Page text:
All the GNOME source code is centralized in the GNOME Git repository. Keep up with the latest changes, add features you want, or test your applications with the newest code.

Choose the right direction

While you can easily install GNOME inside a distribution, in some cases you will prefer to enjoy the wild terminal screen and build GNOME from source. If you are a developer, programmer, scientist or interested somehow, you are in the right place.

Understanding the versioning scheme

GNOME’s versioning scheme uses three numbers: major, minor, and bug fixes. For a version number of 2.28.1, 2 is the major version number, 28 is the minor version number, and 1 is the bug fix number. As a rule, stable versions have even minor numbers and development versions have odd minor numbers.

GNOME releases a new stable version every six months, usually in March and September. If you want thoroughly tested software and a stable developer platform, the stable version is what you want. The current stable version is GNOME 3.0, released in April 2011.

To get more information about GNOME 3.0, check out the GNOME 3.0 Release Notes.

Between stable releases, the GNOME developers hack on the development or ‘unstable’ branch of GNOME, where lots of fun happens, but also occasionally experimental and unstable things happen. If you are interested in testing the newest features, or want to develop GNOME software, this is the release for you. The current development branch is GNOME 3.1, due for release in the last quarter of 2011.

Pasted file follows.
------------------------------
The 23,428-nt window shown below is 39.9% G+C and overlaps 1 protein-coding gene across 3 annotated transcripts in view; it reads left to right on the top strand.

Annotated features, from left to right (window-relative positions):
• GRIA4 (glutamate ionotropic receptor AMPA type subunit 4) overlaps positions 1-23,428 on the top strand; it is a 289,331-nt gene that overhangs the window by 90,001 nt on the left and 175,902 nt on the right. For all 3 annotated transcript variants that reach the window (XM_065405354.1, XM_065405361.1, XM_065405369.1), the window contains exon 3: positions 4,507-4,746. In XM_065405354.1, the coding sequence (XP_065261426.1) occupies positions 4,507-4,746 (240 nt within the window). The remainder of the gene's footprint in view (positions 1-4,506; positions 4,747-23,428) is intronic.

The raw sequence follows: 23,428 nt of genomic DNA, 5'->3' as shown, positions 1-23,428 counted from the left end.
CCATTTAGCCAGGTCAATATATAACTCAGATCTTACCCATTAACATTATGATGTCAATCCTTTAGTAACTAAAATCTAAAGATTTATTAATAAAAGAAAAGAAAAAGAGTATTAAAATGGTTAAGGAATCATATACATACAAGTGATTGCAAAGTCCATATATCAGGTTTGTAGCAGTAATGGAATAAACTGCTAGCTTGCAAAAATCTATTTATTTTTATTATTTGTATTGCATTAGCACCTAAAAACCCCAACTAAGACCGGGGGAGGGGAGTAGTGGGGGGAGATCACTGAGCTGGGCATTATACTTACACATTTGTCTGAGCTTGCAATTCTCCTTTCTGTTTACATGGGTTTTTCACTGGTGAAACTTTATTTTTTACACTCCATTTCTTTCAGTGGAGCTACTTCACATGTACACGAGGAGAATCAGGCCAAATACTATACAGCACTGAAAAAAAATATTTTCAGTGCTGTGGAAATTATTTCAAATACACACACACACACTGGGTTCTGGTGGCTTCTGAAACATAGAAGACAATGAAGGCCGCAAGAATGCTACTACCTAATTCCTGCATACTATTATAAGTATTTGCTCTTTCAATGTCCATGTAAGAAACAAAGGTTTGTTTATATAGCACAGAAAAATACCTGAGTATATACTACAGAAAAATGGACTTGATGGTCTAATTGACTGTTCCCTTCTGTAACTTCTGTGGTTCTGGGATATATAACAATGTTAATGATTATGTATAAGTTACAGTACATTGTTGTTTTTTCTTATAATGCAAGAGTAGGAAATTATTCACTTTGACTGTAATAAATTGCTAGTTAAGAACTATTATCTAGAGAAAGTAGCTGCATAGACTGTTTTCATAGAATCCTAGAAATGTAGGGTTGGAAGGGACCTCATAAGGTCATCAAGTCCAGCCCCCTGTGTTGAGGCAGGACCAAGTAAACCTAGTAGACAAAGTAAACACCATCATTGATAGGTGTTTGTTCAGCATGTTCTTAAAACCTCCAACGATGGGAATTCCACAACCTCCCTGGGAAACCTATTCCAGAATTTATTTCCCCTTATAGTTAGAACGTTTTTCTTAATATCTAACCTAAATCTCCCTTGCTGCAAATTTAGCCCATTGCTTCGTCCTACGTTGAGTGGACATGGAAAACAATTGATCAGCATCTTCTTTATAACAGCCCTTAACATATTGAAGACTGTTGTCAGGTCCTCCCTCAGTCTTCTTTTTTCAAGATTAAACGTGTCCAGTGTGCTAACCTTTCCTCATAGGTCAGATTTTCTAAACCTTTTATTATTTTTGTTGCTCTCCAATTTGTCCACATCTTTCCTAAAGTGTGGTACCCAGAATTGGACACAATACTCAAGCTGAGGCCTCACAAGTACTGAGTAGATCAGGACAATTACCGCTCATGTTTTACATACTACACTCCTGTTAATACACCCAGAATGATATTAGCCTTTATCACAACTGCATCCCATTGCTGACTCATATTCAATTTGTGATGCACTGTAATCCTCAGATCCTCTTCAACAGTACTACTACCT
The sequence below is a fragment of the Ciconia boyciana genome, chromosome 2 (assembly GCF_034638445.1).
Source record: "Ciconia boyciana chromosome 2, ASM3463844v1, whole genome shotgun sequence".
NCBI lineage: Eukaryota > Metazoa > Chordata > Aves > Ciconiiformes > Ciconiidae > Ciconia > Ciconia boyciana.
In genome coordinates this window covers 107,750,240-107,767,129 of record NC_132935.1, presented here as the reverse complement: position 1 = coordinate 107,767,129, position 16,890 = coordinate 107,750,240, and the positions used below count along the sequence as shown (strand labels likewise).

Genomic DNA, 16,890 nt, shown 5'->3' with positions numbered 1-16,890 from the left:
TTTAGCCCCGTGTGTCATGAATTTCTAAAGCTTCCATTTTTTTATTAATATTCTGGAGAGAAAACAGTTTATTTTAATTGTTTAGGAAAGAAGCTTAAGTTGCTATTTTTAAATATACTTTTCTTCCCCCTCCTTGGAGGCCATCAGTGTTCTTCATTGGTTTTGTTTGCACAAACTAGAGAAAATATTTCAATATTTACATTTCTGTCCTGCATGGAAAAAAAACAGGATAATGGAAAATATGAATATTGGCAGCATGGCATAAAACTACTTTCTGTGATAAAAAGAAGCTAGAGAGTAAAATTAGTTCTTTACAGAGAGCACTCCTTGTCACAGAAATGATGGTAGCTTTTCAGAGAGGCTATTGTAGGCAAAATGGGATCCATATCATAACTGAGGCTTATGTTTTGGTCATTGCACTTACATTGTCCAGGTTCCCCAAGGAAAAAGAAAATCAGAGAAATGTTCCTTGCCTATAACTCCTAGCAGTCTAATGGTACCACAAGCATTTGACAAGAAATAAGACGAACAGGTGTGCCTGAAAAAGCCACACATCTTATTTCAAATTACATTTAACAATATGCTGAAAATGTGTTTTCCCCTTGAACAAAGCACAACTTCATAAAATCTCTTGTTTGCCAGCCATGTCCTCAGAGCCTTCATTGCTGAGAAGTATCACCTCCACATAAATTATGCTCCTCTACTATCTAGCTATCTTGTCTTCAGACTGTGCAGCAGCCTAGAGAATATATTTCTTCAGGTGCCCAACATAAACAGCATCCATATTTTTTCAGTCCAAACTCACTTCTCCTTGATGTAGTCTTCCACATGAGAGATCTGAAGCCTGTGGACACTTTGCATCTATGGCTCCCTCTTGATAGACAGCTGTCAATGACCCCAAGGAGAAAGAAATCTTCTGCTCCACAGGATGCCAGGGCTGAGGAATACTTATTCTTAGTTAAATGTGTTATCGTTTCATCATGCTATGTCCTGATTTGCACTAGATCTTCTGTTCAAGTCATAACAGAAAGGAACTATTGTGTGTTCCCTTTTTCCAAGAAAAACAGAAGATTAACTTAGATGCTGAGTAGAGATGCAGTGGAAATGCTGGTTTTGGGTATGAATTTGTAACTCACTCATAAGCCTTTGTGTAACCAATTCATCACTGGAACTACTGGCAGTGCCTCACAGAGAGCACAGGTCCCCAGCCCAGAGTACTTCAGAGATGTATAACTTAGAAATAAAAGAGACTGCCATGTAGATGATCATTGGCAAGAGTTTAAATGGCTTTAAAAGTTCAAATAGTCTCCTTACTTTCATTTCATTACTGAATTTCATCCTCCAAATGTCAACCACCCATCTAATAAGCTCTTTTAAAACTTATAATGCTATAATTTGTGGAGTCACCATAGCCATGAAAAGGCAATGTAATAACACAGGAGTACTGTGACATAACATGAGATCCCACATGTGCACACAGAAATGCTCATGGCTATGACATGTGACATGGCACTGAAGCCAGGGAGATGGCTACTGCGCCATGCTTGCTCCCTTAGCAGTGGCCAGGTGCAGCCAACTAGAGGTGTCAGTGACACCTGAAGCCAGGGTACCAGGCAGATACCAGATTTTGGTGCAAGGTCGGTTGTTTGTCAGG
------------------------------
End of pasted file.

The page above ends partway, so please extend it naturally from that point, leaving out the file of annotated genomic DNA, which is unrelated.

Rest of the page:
Use a Build tool

JHBuild is a tool developed and used to build the whole GNOME desktop from the Git source. It can also be used to build other projects creating a moduleset for it. Unlike some build scripts, JHBuild lets you specify what modules you want and it will build those modules including dependencies. We recommend using JHBuild to build GNOME from source.

Explore the Git modules

Git is a powerful method of allowing many developers to work on the same source code. It is used extensively within the GNOME project and often proves to be the first hurdle for new developers that are attracted to the GNOME project.

Discover more about Git or Explore the GNOME source code online

GNOME is a large, fun community, and we all work pretty hard to get this software out to our users. If you like GNOME, why not join and help us?